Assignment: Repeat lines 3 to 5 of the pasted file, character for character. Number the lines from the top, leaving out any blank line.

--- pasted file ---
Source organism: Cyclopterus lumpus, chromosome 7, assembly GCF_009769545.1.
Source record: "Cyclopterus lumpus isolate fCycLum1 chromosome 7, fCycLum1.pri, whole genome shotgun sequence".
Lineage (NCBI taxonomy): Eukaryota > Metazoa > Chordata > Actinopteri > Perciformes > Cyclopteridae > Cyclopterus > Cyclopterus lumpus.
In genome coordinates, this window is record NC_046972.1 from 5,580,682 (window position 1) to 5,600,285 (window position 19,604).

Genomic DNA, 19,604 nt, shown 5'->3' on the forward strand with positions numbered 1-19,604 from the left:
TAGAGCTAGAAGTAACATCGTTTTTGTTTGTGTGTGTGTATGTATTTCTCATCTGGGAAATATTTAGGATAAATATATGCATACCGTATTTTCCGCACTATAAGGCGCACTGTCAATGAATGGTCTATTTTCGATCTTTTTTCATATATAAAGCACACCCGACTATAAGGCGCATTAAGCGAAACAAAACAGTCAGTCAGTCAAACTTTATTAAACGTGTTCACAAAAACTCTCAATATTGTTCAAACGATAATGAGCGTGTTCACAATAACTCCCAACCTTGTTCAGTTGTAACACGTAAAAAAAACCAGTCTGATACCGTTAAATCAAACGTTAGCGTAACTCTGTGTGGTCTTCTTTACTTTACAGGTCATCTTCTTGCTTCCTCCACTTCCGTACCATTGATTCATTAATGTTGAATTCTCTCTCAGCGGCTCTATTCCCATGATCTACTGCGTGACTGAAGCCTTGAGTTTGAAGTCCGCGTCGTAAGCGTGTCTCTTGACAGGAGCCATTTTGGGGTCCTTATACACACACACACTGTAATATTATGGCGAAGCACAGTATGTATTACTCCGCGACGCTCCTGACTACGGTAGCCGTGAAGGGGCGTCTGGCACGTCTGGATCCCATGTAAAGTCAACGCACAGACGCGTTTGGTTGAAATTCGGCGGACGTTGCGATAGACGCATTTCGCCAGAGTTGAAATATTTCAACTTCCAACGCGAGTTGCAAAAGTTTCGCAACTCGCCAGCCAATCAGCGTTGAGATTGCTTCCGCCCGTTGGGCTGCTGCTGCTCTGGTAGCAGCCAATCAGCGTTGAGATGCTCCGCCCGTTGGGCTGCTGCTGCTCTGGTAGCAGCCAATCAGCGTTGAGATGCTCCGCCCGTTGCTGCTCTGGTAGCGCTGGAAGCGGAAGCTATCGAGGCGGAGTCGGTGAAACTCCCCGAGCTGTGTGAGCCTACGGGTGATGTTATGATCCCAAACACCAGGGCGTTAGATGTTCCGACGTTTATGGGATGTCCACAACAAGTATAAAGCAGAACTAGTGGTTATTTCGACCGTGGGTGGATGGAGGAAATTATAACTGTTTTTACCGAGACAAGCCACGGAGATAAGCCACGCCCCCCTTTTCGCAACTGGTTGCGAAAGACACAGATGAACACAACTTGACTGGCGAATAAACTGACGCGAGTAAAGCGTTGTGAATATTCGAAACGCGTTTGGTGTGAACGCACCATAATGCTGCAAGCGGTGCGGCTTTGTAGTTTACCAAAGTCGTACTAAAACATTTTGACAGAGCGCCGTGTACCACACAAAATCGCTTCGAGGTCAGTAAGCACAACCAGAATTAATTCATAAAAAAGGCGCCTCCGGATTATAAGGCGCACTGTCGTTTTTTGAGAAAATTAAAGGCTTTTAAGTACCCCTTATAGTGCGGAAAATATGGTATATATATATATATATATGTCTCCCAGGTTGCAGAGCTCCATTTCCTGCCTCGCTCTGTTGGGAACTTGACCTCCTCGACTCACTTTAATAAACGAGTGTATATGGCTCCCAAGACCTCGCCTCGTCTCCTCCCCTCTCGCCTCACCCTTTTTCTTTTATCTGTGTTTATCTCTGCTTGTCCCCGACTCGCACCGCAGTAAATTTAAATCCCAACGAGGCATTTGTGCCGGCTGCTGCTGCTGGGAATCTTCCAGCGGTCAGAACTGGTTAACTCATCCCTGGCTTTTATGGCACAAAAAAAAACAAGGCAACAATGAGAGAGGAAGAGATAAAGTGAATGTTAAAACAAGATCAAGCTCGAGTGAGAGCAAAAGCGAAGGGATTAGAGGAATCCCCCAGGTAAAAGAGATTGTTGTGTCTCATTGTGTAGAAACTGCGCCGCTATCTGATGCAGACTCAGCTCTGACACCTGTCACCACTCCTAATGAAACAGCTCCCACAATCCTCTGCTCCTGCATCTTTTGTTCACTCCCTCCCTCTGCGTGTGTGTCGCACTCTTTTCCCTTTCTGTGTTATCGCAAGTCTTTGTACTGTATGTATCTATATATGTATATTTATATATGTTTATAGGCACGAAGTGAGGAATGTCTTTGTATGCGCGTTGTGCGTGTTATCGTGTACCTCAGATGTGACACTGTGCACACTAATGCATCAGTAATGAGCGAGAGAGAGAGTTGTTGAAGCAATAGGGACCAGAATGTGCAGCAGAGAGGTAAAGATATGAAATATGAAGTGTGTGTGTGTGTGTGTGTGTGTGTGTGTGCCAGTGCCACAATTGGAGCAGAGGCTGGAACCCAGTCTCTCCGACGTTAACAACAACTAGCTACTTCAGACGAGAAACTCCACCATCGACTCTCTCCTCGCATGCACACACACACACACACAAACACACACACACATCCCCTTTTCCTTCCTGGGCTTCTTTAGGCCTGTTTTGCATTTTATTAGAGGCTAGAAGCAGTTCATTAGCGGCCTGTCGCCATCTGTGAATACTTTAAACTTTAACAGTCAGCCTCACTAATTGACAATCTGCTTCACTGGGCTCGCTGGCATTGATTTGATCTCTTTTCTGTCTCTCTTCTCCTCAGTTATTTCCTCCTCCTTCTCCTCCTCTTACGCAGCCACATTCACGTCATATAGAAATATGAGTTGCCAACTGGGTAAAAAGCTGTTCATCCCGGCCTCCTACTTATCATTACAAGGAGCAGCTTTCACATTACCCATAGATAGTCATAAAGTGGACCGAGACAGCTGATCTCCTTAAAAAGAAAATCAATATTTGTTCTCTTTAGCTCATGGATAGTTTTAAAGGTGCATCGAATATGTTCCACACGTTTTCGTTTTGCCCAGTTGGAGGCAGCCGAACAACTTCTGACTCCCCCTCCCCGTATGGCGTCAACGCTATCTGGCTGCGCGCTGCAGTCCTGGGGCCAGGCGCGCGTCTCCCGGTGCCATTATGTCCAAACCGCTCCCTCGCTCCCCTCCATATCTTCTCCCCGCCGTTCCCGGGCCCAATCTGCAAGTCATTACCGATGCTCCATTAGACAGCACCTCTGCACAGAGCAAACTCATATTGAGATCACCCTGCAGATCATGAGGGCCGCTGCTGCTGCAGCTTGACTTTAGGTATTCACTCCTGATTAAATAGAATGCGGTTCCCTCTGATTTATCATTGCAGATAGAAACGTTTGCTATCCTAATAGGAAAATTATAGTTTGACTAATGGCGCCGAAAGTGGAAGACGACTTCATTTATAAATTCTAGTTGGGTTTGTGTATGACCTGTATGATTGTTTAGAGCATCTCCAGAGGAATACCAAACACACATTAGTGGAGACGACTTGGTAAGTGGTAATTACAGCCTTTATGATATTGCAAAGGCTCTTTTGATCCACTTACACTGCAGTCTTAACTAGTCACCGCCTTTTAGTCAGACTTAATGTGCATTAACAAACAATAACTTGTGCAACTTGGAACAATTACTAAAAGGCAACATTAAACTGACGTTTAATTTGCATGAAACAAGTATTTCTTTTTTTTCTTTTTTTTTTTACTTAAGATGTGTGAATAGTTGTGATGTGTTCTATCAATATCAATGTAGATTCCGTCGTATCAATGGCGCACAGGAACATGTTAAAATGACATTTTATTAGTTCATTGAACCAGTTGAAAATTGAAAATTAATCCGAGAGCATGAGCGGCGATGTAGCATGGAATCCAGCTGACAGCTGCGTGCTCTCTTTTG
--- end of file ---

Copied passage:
Lineage (NCBI taxonomy): Eukaryota > Metazoa > Chordata > Actinopteri > Perciformes > Cyclopteridae > Cyclopterus > Cyclopterus lumpus.
In genome coordinates, this window is record NC_046972.1 from 5,580,682 (window position 1) to 5,600,285 (window position 19,604).

Genomic DNA, 19,604 nt, shown 5'->3' on the forward strand with positions numbered 1-19,604 from the left: